An amended way of describing this zonal interplay between what is learnt ( a step up from adding to adding and subtracting) and how it is learnt ( a validating, playful and curious relationship between child and mentor) is to see both as developmental elements of knowledge that can be internalised and replayed by the child. This amended zone would be cognitive, emotional, interpersonal, and social. To stress the interpersonal and relational dimensions of the learning experience and possible ruptures or threats to it (the child might be seeking approval and their learning capacity be hijacked by anxiety or over attention to the emotional stance of the mentor) a better looser and more dialogical phrase might be the Zone of Manageable Awareness.


Since I have began using this phrase I have found that trainees in psychotherapy and clients grasp it immediately and warmly. It seems to be validating, non-judgemental and giving permission to go at your own pace. For interpersonal interactions and relationships, the Zone of Manageable Awareness can refer to the space within, between, and around the learner and mentor in a given context and at that given moment. It is variable, local, and contextual. It is the zone in perceptions of each other's thinking and feeling, what is said and voiced or not said, voiced or done. it is the noticing, naming, and negotiating of appropriate self-disclosure and a balance between being open and transparent while also maintaining a level of privacy or personal boundaries.


I have specifically found that mapping as we talk helps us have conversations with the ZMA as we can say where we want to go or dont feel ready to and this conversational mapping creates a scaffolding that can hold both the learning journey and the learning relationship within and between us. If I am not ready to bring something into awareness or when it does come into awareness I manage it in familiar restrictive or avoidant ways then that is interesting and as those breakthroughs that take new discoveries consciously and manageably.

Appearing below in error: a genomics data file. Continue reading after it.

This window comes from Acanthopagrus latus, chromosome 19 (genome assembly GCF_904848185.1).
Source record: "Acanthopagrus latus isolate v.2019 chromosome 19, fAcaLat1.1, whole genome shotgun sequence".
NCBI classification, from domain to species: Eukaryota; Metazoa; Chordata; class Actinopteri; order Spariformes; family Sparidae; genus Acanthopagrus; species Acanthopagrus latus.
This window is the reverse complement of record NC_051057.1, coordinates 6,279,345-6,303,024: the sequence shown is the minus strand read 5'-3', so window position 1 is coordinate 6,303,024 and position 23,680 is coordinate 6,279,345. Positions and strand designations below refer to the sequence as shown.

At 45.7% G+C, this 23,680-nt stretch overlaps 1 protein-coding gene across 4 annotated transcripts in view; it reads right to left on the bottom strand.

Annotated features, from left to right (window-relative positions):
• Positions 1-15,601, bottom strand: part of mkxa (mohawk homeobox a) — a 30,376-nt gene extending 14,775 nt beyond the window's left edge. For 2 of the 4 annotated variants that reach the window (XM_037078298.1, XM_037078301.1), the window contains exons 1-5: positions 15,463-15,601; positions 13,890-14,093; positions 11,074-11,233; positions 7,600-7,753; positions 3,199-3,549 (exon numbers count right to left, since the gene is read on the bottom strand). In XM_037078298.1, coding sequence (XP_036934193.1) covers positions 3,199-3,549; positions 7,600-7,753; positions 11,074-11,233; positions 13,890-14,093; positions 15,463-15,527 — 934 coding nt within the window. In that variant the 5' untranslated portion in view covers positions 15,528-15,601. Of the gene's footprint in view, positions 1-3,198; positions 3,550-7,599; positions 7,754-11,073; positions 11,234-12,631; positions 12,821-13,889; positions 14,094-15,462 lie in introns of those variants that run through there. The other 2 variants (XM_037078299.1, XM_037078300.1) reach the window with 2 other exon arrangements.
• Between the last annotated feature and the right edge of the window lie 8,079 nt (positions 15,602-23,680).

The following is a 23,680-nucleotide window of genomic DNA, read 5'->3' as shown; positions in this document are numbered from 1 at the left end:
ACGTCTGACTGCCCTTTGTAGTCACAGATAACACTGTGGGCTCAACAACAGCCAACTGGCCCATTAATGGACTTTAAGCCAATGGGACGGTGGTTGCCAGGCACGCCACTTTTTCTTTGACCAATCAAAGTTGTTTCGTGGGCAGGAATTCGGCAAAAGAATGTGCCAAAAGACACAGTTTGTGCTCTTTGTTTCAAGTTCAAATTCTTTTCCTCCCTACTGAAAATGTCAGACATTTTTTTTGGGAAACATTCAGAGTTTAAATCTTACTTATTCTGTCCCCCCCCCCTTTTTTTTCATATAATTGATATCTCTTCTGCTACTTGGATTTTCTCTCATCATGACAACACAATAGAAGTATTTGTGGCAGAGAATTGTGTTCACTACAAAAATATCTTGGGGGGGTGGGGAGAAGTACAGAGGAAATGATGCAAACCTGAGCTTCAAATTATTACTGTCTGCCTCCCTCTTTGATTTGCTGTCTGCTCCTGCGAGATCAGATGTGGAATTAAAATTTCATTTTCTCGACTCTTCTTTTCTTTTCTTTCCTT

Within this zone, there is space for a sense of connection and understanding and an experience of sharing enough information to develop communication and build rapport without feeling overwhelmed by exposure and withdrawing or shutting down intellectually or emotionally. It implies a healthy educational and emotional level of self-disclosure and mutual awareness between individuals. In that the zone of manageable awareness is in the space between us as well as within us it points to a more open and multi-layered two-person psychology rather than the narrower idea of the ZPD which although pointing to the dynamics of learning relationship is located in the individual psychology of the pupil or student.


I have not found this phrase being used anywhere else so try it for size, see where it might take you. Of course, as ever in the world of psychotherapy any idea builds on the wisdom and creativity of our predecessors and the Zone of Manageable Awareness would not come to mind without the Zone of Proximal Development having laid the ground before it.


The zone of managable awareness is a realtional space within between and around us.


Vygotsky. L.S., (1936) Mind in Society (see also Wikipedia)